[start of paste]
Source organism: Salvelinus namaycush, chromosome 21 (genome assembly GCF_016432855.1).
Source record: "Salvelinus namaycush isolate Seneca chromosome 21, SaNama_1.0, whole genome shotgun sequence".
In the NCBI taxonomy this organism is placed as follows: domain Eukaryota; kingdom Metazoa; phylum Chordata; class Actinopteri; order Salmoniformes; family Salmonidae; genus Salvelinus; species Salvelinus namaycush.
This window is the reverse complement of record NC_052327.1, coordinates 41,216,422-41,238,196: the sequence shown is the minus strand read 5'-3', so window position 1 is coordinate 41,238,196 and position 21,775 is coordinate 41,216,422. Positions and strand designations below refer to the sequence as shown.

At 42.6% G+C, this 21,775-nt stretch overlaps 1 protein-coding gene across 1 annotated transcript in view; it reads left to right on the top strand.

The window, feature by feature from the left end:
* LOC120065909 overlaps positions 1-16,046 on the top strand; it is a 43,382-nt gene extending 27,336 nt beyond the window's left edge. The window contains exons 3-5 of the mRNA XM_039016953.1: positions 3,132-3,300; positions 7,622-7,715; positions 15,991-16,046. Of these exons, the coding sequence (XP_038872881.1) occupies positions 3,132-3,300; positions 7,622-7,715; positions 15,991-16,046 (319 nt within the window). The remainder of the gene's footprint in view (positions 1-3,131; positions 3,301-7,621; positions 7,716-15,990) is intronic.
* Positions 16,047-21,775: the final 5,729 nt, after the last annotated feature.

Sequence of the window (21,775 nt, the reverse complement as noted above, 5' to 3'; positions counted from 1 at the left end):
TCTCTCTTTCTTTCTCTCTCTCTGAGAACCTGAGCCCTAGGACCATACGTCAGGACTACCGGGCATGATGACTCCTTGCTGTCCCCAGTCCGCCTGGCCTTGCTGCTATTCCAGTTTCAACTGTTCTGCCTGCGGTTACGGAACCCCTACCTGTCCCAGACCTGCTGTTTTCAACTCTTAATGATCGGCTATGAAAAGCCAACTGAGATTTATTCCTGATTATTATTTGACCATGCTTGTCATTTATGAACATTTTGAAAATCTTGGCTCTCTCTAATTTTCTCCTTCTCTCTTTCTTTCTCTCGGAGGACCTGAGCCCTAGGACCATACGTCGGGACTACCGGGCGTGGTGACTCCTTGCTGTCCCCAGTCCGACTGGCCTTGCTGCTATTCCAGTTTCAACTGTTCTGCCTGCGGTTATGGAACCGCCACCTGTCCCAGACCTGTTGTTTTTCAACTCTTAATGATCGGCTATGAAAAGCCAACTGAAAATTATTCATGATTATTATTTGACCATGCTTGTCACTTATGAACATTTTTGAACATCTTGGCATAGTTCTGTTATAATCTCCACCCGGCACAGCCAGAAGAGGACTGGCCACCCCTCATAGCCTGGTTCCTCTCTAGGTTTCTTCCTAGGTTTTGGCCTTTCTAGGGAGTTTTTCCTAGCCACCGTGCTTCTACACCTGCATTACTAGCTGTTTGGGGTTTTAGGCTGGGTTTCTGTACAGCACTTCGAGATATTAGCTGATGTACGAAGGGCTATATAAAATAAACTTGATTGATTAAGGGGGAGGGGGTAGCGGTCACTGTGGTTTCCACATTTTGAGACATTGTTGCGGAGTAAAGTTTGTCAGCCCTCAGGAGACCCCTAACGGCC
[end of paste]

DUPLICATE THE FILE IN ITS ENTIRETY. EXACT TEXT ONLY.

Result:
Source organism: Salvelinus namaycush, chromosome 21 (genome assembly GCF_016432855.1).
Source record: "Salvelinus namaycush isolate Seneca chromosome 21, SaNama_1.0, whole genome shotgun sequence".
In the NCBI taxonomy this organism is placed as follows: domain Eukaryota; kingdom Metazoa; phylum Chordata; class Actinopteri; order Salmoniformes; family Salmonidae; genus Salvelinus; species Salvelinus namaycush.
This window is the reverse complement of record NC_052327.1, coordinates 41,216,422-41,238,196: the sequence shown is the minus strand read 5'-3', so window position 1 is coordinate 41,238,196 and position 21,775 is coordinate 41,216,422. Positions and strand designations below refer to the sequence as shown.

At 42.6% G+C, this 21,775-nt stretch overlaps 1 protein-coding gene across 1 annotated transcript in view; it reads left to right on the top strand.

The window, feature by feature from the left end:
* LOC120065909 overlaps positions 1-16,046 on the top strand; it is a 43,382-nt gene extending 27,336 nt beyond the window's left edge. The window contains exons 3-5 of the mRNA XM_039016953.1: positions 3,132-3,300; positions 7,622-7,715; positions 15,991-16,046. Of these exons, the coding sequence (XP_038872881.1) occupies positions 3,132-3,300; positions 7,622-7,715; positions 15,991-16,046 (319 nt within the window). The remainder of the gene's footprint in view (positions 1-3,131; positions 3,301-7,621; positions 7,716-15,990) is intronic.
* Positions 16,047-21,775: the final 5,729 nt, after the last annotated feature.

Sequence of the window (21,775 nt, the reverse complement as noted above, 5' to 3'; positions counted from 1 at the left end):
TCTCTCTTTCTTTCTCTCTCTCTGAGAACCTGAGCCCTAGGACCATACGTCAGGACTACCGGGCATGATGACTCCTTGCTGTCCCCAGTCCGCCTGGCCTTGCTGCTATTCCAGTTTCAACTGTTCTGCCTGCGGTTACGGAACCCCTACCTGTCCCAGACCTGCTGTTTTCAACTCTTAATGATCGGCTATGAAAAGCCAACTGAGATTTATTCCTGATTATTATTTGACCATGCTTGTCATTTATGAACATTTTGAAAATCTTGGCTCTCTCTAATTTTCTCCTTCTCTCTTTCTTTCTCTCGGAGGACCTGAGCCCTAGGACCATACGTCGGGACTACCGGGCGTGGTGACTCCTTGCTGTCCCCAGTCCGACTGGCCTTGCTGCTATTCCAGTTTCAACTGTTCTGCCTGCGGTTATGGAACCGCCACCTGTCCCAGACCTGTTGTTTTTCAACTCTTAATGATCGGCTATGAAAAGCCAACTGAAAATTATTCATGATTATTATTTGACCATGCTTGTCACTTATGAACATTTTTGAACATCTTGGCATAGTTCTGTTATAATCTCCACCCGGCACAGCCAGAAGAGGACTGGCCACCCCTCATAGCCTGGTTCCTCTCTAGGTTTCTTCCTAGGTTTTGGCCTTTCTAGGGAGTTTTTCCTAGCCACCGTGCTTCTACACCTGCATTACTAGCTGTTTGGGGTTTTAGGCTGGGTTTCTGTACAGCACTTCGAGATATTAGCTGATGTACGAAGGGCTATATAAAATAAACTTGATTGATTAAGGGGGAGGGGGTAGCGGTCACTGTGGTTTCCACATTTTGAGACATTGTTGCGGAGTAAAGTTTGTCAGCCCTCAGGAGACCCCTAACGGCC